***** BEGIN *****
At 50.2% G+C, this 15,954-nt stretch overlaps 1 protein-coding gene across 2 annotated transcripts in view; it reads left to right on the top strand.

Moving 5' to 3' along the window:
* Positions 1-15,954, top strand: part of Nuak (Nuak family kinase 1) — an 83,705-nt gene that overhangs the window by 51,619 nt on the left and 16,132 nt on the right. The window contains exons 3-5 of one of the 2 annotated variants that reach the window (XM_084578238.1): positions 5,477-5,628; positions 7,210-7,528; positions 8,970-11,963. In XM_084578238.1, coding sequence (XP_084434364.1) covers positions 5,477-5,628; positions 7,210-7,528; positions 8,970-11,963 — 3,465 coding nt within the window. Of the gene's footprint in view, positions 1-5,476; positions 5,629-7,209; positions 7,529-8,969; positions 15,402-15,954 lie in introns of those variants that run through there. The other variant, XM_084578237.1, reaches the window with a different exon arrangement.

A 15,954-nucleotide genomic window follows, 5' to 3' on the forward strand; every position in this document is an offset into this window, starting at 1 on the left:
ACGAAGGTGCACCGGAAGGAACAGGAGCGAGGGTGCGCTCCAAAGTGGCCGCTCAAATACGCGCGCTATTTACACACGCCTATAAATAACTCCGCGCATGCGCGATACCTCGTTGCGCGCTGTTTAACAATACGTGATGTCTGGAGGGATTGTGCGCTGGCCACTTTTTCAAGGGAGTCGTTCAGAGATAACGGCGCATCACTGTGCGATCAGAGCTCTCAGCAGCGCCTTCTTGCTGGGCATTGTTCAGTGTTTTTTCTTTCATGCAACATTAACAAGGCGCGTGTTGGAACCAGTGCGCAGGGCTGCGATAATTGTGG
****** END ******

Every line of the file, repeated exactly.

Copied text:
At 50.2% G+C, this 15,954-nt stretch overlaps 1 protein-coding gene across 2 annotated transcripts in view; it reads left to right on the top strand.

Moving 5' to 3' along the window:
* Positions 1-15,954, top strand: part of Nuak (Nuak family kinase 1) — an 83,705-nt gene that overhangs the window by 51,619 nt on the left and 16,132 nt on the right. The window contains exons 3-5 of one of the 2 annotated variants that reach the window (XM_084578238.1): positions 5,477-5,628; positions 7,210-7,528; positions 8,970-11,963. In XM_084578238.1, coding sequence (XP_084434364.1) covers positions 5,477-5,628; positions 7,210-7,528; positions 8,970-11,963 — 3,465 coding nt within the window. Of the gene's footprint in view, positions 1-5,476; positions 5,629-7,209; positions 7,529-8,969; positions 15,402-15,954 lie in introns of those variants that run through there. The other variant, XM_084578237.1, reaches the window with a different exon arrangement.

A 15,954-nucleotide genomic window follows, 5' to 3' on the forward strand; every position in this document is an offset into this window, starting at 1 on the left:
ACGAAGGTGCACCGGAAGGAACAGGAGCGAGGGTGCGCTCCAAAGTGGCCGCTCAAATACGCGCGCTATTTACACACGCCTATAAATAACTCCGCGCATGCGCGATACCTCGTTGCGCGCTGTTTAACAATACGTGATGTCTGGAGGGATTGTGCGCTGGCCACTTTTTCAAGGGAGTCGTTCAGAGATAACGGCGCATCACTGTGCGATCAGAGCTCTCAGCAGCGCCTTCTTGCTGGGCATTGTTCAGTGTTTTTTCTTTCATGCAACATTAACAAGGCGCGTGTTGGAACCAGTGCGCAGGGCTGCGATAATTGTGG